I cross the streams, discussing Hated Yankees and journalism

11 12 2012

“Don’t cross the streams,” we were warned in “Ghostbuster.” It can be bad.

But I crossed the streams today, mentioning this Hated Yankees blog in a journalism workshop today, then continuing the discussion later on the Twitter account I usually use for discussions of journalism and not for my opinions about the New York Yankees. That’s the topic of this blog and the related @hatedyankees Twitter account.

My Hated Yankees identity creeps into my journalism workshops occasionally for two reasons:

  1. As an example of why a journalist would use a personal Twitter account separate from the account you use for work, I mention that I launched @hatedyankees because I didn’t want to annoy or bore journalists who hated the Yankees or didn’t care about baseball with my tweets about the Yankees. But I did want to tweet about the Yankees (it was October 2009 when I launched the Twitter account and this blog, chronicling and celebrating the Yankees’ drive to the World Series title that year.)
  2. I mention my 2009 blog post about why Don Mattingly belongs in the Hall of Fame as an example of a bad headline for search engines. I didn’t understand SEO well then and my headline, “You be the judge: Who’s a Hall of Famer?” didn’t help people find my blog because it didn’t include the name most likely to be used in a Google search by someone who would be interested in my post.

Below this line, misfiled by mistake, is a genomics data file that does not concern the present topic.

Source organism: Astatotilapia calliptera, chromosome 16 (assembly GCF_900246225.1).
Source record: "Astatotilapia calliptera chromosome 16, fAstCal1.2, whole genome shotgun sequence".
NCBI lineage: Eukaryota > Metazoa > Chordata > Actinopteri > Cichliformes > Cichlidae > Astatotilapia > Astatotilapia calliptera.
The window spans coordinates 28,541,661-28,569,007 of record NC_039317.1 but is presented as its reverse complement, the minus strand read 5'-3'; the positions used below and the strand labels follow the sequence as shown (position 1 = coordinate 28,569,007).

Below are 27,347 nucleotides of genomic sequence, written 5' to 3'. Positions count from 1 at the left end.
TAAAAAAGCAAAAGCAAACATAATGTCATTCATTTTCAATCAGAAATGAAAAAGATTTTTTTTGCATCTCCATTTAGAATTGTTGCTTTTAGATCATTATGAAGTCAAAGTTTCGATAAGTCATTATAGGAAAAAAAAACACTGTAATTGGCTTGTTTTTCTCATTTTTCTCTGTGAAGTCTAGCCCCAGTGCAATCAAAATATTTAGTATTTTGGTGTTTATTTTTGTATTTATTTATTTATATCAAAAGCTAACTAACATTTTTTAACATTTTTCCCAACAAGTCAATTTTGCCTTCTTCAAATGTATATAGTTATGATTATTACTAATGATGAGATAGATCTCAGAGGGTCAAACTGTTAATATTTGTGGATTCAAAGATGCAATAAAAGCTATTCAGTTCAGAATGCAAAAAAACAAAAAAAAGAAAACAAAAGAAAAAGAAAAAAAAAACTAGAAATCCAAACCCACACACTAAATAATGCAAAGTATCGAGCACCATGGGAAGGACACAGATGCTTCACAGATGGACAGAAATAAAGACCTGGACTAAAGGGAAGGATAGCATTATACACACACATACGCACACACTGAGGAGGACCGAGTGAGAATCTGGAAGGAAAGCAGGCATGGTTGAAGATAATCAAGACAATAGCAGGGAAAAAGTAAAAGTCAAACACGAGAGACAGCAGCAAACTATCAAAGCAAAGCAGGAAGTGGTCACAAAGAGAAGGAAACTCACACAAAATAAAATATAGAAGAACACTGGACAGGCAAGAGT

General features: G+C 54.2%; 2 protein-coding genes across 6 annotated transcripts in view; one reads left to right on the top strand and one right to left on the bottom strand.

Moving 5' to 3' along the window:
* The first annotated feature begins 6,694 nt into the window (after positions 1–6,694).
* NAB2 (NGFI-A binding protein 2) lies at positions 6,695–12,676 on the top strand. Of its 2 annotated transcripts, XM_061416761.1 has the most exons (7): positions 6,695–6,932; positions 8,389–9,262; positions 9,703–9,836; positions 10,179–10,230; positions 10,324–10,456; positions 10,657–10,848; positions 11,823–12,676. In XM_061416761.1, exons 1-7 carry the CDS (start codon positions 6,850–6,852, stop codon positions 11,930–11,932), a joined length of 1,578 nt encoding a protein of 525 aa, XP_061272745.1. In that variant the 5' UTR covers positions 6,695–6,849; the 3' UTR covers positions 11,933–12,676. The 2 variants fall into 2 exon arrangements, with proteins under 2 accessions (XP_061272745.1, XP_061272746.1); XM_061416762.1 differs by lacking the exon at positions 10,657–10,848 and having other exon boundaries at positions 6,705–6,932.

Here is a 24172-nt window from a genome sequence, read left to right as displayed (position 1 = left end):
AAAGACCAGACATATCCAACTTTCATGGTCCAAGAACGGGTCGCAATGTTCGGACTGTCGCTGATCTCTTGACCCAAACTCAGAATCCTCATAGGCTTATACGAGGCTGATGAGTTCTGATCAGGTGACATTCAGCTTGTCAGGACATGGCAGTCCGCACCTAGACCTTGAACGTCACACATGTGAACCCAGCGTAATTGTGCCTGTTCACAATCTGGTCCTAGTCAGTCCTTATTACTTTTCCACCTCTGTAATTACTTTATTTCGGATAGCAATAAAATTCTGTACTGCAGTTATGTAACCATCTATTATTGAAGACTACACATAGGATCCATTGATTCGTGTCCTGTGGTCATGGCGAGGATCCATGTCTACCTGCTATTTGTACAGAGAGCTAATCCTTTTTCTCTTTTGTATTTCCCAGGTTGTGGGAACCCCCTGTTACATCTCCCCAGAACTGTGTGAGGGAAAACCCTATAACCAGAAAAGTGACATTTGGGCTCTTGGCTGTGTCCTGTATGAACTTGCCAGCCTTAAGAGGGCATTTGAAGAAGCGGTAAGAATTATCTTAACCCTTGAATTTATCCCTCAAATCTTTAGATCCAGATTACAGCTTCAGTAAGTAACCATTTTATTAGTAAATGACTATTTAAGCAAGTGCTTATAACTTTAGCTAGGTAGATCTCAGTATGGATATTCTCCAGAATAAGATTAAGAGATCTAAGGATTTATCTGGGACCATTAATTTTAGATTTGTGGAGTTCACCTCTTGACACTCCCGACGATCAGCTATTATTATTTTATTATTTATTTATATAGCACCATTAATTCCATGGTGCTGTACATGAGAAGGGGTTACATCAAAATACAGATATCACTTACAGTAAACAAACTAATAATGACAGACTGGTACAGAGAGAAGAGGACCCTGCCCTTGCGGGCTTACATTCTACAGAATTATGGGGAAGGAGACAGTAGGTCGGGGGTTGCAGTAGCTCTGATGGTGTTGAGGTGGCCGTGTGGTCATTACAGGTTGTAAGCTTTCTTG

I was doing workshops on social media and blogging today at the New Haven Register and mentioned both points. Ben Doody, who was tweeting some of my key points from the workshop, tweeted this one:

Soon my streams were crossed. Jondi Gumz asked a journalism question and Jeff Edelstein made a baseball observation. You can guess which turned into a full-scale debate (or as full-scale as you can debate 140 characters at a time):

I’ll get to the baseball question(s) shortly, but first the journalism question: I regard the Mattingly post as one of the three or four most insightful things I’ve written in this blog (recognizing that “insightful” is a relative term when your whole blog is about something as trivial as baseball players being snubbed). But that post is only the 13th most-read post on this blog (and that’s after getting more views as a result of today’s workshop and Twitter discussion than in all of 2009 and 2010 combined).

This is a really tiny niche blog that’s never going to get a lot of traffic, but I should at least write headlines good enough to help people using Google find my posts in they are interested in reading about Mattingly (or Roger Maris or Ron Guidry or Thurman Munson or Tommy John or …). Ten of my 12 blog posts that have been viewed more often than that Mattingly post have a player’s name in the headline. The other two headlines have good keywords people might search on (Yankees and Hall of Famers in one, strategy and National League in the other).

My journalism point was that bloggers need to think how someone interested in the content you’re producing might search for it and include those keywords in the headline. My headline was fine for a print edition where it would appear in a sports section, possibly with photos of Mattingly and Puckett. But it was bad for search traffic. “Hall of Fame” was a relevant term that was in the headline, but countless pieces on the web refer to the Hall of Fame. I needed Mattingly’s name in the headline with “Hall of Fame” to have a shot at search traffic.